It has been almost a year since I started my blog, Just Chick Flicks. But why ‘just chick flicks‘? I love all types of movies; science fiction, mysteries, action. I will watch almost anything, except horror.
When I think of chick flicks, I think not only about today’s quirky love stories but about the movies that old Hollywood moguls used to call “women’s movies“.
They were talking about movies that appealed to women. These movies touched my emotions, made me laugh, inspired me and sometimes, they even made me cry. They did not always love stories, but there was always a strong female lead.
Great actresses like Kathryn Hepburn, Barbara Stanwick, Bette Davis and Judy Holliday were stars who played women who could handle their business. They wanted love, but only on their own terms. These movies were made in the 1930’s, 40’s and 50’s and they are classics.
Many of them, like Stella Dallas and The Women have even been remade to appeal to our modern tastes, but the originals are still the best. Let’s think of these movies as your basic education in Classic Chick Flicks.
They are essential viewing for all Chick Flick fans.
The Philadelphia Story (1940)
Starring my favorite actress, the great Katharine Hepburn, Jimmy Stewart and Cary Grant.
Starring Audrey Hepburn, Humphrey Bogart, and William Holden. Sabrina is directed by Billy Wilder, the director of some of our greatest classic movies, likeSome Like It Hot, Double Indemnity, Sunset Boulevard, The Seven Year Itch and The Apartment. Wilder loved his leading ladies. You can tell by the wonderful way he filmed them.
Bette Davis was 42 years old when she starred in All About Eve. Which make the story all the more interesting. Bette plays Margo Channing, a Broadway legend who is getting older and no longer able to play the younger roles. She is struggling to keep her successful career and her relationship with a younger man (Gary Merrill) who is also the play’s director.
Gone with the Wind (1939)
Margaret Mitchell’s epic novel of the Civil War comes to the screen with Vivian Leigh, Clark Gable, Olivia de Havilland and Hattie McDaniel.
Bette Davis and Henry Fonda star in another Civil War drama about a woman who gets whatever she wants, except the man she loves.
Adam’s Rib (1949)
Katharine Hepburn and Spencer Tracy are a great as a pair of married lawyers on opposite sides of the courtroom. The movie also features the wonderful Judy Holliday. More about Tracy-Hepburn films.
Woman of the Year (1942)
This time Katharine Hepburn and Spencer Tracy deal with the problems of marriage and competing careers.
The African Queen (1951)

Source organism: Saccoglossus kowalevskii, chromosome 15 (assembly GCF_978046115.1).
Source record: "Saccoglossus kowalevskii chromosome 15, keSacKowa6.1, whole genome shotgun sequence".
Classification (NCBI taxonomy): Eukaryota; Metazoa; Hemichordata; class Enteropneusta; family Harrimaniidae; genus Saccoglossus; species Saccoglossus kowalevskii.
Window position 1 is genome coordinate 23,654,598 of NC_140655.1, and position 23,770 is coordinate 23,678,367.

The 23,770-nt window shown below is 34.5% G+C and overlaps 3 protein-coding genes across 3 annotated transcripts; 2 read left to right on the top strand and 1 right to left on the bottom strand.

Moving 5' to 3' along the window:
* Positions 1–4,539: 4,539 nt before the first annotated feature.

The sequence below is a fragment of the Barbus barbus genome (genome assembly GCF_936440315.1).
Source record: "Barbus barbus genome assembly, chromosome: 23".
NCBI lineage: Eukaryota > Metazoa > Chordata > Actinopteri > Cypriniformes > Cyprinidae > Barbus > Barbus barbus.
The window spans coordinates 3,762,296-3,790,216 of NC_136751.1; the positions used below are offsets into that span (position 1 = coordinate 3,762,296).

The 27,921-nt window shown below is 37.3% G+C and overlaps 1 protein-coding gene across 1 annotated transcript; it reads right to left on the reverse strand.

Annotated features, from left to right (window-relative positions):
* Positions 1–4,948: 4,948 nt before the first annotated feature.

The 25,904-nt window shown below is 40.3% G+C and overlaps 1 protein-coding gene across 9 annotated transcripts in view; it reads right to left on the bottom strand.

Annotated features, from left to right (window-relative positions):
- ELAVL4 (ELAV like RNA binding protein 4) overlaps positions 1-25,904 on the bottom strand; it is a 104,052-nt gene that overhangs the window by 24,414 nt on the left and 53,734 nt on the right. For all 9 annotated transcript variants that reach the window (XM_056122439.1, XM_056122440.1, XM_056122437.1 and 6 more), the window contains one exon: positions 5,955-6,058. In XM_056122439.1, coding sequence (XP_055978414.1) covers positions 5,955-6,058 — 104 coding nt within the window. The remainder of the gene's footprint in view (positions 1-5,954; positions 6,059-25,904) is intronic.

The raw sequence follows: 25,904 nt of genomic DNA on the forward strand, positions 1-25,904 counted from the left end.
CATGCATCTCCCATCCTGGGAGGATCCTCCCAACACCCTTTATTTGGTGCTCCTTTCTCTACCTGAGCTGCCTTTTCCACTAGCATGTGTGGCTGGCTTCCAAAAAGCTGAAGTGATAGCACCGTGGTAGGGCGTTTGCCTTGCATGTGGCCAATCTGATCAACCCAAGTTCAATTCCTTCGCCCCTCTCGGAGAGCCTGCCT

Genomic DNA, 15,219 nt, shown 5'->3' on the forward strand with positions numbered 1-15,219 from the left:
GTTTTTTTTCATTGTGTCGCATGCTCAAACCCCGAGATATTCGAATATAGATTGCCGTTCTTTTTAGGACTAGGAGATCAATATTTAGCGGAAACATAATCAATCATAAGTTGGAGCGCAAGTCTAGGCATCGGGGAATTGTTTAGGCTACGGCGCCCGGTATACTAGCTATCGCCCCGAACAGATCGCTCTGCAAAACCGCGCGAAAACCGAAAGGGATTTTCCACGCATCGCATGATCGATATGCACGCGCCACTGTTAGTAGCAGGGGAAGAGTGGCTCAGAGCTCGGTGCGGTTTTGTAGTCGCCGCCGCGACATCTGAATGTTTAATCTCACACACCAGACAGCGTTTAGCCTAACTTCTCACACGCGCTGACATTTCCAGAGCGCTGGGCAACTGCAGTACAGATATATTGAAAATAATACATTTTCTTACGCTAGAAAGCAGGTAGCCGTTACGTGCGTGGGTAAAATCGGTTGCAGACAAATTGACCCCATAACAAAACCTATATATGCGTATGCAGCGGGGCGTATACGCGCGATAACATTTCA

Humphrey Bogart and Katharine Hepburn star in this classic adventure, directed by John Huston.
The Women (1939)
Joan Crawford, Norma Shearer and too many actresses to name and not a man in sight. Skip the 2002 modern version of The Women, trust me you will be disappointed.
Roman Holiday (1953)
Audrey Hepburn is a runaway princess on the loose in Rome with Gregory Peck as her tour guide.
Dark Victory/Now Voyager (1939/1942)
These two Bette Davis movies are a tie. I couldn’t decide which one to include, so I added them both to the list. Be prepared to cry your eyes out.
Stella Dallas (1937)
Barbara Stanwick is wonderful in this tear-jerker about a mother who makes the ultimate sacrifice for her daughter’s happiness. Stella Dallas is a classic chick flick about the sacrifices a mother makes for her daughter. Stanwyck stars as the working class girl with big plans, Stella Martin.
Joan Crawford plays the hardworking mother of the most ungrateful daughter ever.
The Shop Around The Corner (1940)
Jimmy Stewart and Margaret Sullivan star as co-workers who a have a love-hate relationship, without knowing that they are pen pals. This movie usually plays on television around Christmas time, however, you will enjoy it any time of year.
Ball of Fire (1941)
A wise-cracking Barbara Stanwick causes quite a stir when she hides out from her mob boyfriend in a house full of old college professors.
Double Indemnity (1944)
Barbara Stanwick works her feminine wiles on insurance adjuster, Fred McMurray to convince him to murder her husband for the insurance money.
Katharine Hepburn stars as a ‘spinster’ (I hate that word) who falls for a handsome con man, played by Burt Lancaster. Best dating advice in a movie is also one of my favorite movie lines: “You got to get a man the way a man gets got!”
Elizabeth Taylor in a slip and Paul Newman in pajamas. Nuff said!
Wuthering Heights (1939)
Based on Emily Bronte’s novel and starring Lawrence Olivier and Merle Oberon as the tragic lovers, Heathcliff and Kathy.
Jane Eyre (1944)
Pride & Prejudice
There have been many versions of the Jane Austin novel. If I had to pick one, the Keira Knightly version is my favorite.
Daphne Du Maurier’s chick lit novel comes to life with the brooding Lawrence Olivier and Joan Fontaine.
Born Yesterday (1950 )
Broderick Crawford is a tycoon who hires William Holden to teach his ‘dumb blond’ girlfriend some class.